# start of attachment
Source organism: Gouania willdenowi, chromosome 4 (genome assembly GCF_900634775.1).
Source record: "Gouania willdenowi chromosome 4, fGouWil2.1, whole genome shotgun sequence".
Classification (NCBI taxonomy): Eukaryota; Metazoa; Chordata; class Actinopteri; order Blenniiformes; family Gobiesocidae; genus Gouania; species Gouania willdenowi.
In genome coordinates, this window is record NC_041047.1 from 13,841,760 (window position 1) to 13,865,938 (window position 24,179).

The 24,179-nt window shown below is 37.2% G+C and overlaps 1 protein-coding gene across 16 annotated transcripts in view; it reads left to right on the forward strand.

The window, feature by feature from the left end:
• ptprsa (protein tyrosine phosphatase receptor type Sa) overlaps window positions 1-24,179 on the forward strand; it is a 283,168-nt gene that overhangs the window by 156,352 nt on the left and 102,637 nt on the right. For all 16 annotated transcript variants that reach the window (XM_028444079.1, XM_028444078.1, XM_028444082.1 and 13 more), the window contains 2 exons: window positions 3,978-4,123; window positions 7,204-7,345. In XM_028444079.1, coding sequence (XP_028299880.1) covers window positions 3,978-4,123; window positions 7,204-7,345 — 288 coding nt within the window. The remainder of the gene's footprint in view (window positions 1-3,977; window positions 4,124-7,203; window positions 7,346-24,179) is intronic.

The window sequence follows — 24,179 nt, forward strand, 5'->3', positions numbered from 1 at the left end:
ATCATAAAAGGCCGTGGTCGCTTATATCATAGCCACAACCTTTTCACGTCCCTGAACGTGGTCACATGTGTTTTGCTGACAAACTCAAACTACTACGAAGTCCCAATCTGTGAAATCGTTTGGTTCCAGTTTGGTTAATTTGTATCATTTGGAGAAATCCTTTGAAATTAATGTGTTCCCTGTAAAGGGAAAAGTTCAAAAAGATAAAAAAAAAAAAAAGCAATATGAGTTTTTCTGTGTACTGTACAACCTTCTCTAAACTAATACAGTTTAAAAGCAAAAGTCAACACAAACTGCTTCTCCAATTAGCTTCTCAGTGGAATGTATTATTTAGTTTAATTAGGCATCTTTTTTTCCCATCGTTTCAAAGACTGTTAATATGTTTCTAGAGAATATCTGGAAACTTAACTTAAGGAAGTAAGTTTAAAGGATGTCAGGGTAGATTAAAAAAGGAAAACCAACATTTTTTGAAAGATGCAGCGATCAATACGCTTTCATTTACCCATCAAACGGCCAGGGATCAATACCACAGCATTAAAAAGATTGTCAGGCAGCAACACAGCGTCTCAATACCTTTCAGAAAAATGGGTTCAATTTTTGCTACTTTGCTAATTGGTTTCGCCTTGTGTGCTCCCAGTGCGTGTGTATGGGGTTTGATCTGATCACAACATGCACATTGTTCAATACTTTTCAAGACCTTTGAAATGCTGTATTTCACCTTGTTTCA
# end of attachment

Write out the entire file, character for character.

Source organism: Gouania willdenowi, chromosome 4 (genome assembly GCF_900634775.1).
Source record: "Gouania willdenowi chromosome 4, fGouWil2.1, whole genome shotgun sequence".
Classification (NCBI taxonomy): Eukaryota; Metazoa; Chordata; class Actinopteri; order Blenniiformes; family Gobiesocidae; genus Gouania; species Gouania willdenowi.
In genome coordinates, this window is record NC_041047.1 from 13,841,760 (window position 1) to 13,865,938 (window position 24,179).

The 24,179-nt window shown below is 37.2% G+C and overlaps 1 protein-coding gene across 16 annotated transcripts in view; it reads left to right on the forward strand.

The window, feature by feature from the left end:
• ptprsa (protein tyrosine phosphatase receptor type Sa) overlaps window positions 1-24,179 on the forward strand; it is a 283,168-nt gene that overhangs the window by 156,352 nt on the left and 102,637 nt on the right. For all 16 annotated transcript variants that reach the window (XM_028444079.1, XM_028444078.1, XM_028444082.1 and 13 more), the window contains 2 exons: window positions 3,978-4,123; window positions 7,204-7,345. In XM_028444079.1, coding sequence (XP_028299880.1) covers window positions 3,978-4,123; window positions 7,204-7,345 — 288 coding nt within the window. The remainder of the gene's footprint in view (window positions 1-3,977; window positions 4,124-7,203; window positions 7,346-24,179) is intronic.

The window sequence follows — 24,179 nt, forward strand, 5'->3', positions numbered from 1 at the left end:
ATCATAAAAGGCCGTGGTCGCTTATATCATAGCCACAACCTTTTCACGTCCCTGAACGTGGTCACATGTGTTTTGCTGACAAACTCAAACTACTACGAAGTCCCAATCTGTGAAATCGTTTGGTTCCAGTTTGGTTAATTTGTATCATTTGGAGAAATCCTTTGAAATTAATGTGTTCCCTGTAAAGGGAAAAGTTCAAAAAGATAAAAAAAAAAAAAAGCAATATGAGTTTTTCTGTGTACTGTACAACCTTCTCTAAACTAATACAGTTTAAAAGCAAAAGTCAACACAAACTGCTTCTCCAATTAGCTTCTCAGTGGAATGTATTATTTAGTTTAATTAGGCATCTTTTTTTCCCATCGTTTCAAAGACTGTTAATATGTTTCTAGAGAATATCTGGAAACTTAACTTAAGGAAGTAAGTTTAAAGGATGTCAGGGTAGATTAAAAAAGGAAAACCAACATTTTTTGAAAGATGCAGCGATCAATACGCTTTCATTTACCCATCAAACGGCCAGGGATCAATACCACAGCATTAAAAAGATTGTCAGGCAGCAACACAGCGTCTCAATACCTTTCAGAAAAATGGGTTCAATTTTTGCTACTTTGCTAATTGGTTTCGCCTTGTGTGCTCCCAGTGCGTGTGTATGGGGTTTGATCTGATCACAACATGCACATTGTTCAATACTTTTCAAGACCTTTGAAATGCTGTATTTCACCTTGTTTCA